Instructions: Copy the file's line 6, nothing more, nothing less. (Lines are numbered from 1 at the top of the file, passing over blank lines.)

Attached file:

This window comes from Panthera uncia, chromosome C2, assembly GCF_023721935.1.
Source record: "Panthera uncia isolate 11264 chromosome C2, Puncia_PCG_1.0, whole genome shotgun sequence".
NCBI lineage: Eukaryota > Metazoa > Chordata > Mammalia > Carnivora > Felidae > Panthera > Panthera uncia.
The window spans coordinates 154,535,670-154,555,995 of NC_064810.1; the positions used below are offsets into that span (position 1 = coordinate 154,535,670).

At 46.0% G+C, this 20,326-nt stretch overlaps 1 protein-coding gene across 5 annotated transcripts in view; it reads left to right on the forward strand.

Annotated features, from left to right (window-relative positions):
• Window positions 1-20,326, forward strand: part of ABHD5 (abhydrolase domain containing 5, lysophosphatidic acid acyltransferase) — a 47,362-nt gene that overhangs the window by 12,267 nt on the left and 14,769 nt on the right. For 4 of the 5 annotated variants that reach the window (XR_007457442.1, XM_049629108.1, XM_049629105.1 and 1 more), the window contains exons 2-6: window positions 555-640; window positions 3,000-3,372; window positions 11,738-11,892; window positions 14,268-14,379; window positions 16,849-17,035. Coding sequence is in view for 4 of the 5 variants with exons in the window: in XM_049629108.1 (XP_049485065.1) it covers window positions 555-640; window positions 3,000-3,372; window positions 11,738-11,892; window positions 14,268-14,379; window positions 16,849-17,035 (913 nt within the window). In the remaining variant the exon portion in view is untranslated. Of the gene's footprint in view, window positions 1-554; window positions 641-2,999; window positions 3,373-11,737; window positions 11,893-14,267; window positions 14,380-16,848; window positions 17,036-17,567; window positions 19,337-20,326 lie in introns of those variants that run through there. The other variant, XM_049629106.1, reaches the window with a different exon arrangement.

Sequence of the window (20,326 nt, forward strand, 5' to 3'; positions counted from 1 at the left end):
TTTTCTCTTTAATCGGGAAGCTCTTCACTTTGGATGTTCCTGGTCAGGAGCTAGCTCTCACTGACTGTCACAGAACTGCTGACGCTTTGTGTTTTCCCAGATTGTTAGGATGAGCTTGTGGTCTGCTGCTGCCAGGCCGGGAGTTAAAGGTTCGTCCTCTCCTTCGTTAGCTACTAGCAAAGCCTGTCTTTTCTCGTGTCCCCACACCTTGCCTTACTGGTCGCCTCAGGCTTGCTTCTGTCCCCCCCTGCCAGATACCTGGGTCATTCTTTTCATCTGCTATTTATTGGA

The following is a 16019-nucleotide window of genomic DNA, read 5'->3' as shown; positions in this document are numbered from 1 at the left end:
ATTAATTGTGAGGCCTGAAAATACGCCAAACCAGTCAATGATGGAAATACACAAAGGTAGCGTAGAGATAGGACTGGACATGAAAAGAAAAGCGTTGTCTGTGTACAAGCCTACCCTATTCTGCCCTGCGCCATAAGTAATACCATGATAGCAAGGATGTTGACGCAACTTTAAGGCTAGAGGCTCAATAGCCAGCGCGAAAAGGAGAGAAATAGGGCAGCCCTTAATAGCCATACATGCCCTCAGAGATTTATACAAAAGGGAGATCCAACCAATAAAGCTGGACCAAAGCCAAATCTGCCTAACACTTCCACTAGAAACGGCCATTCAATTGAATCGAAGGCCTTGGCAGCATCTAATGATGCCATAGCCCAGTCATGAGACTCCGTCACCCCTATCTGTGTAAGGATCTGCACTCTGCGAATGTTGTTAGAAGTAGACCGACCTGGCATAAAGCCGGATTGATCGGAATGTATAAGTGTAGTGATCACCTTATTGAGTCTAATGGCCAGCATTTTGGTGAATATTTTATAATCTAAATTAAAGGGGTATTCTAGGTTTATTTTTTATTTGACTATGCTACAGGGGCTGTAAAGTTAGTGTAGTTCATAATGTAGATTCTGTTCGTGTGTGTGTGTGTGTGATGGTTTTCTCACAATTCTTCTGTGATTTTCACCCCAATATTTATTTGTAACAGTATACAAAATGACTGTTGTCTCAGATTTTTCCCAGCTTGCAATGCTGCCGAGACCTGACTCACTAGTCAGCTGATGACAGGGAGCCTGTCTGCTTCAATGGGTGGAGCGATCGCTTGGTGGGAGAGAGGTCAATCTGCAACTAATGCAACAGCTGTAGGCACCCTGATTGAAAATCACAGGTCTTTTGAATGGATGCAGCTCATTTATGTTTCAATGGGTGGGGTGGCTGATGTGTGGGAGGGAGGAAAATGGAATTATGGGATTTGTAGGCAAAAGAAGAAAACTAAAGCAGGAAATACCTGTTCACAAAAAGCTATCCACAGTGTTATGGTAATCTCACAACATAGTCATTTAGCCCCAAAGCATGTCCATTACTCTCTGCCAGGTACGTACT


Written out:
Annotated features, from left to right (window-relative positions):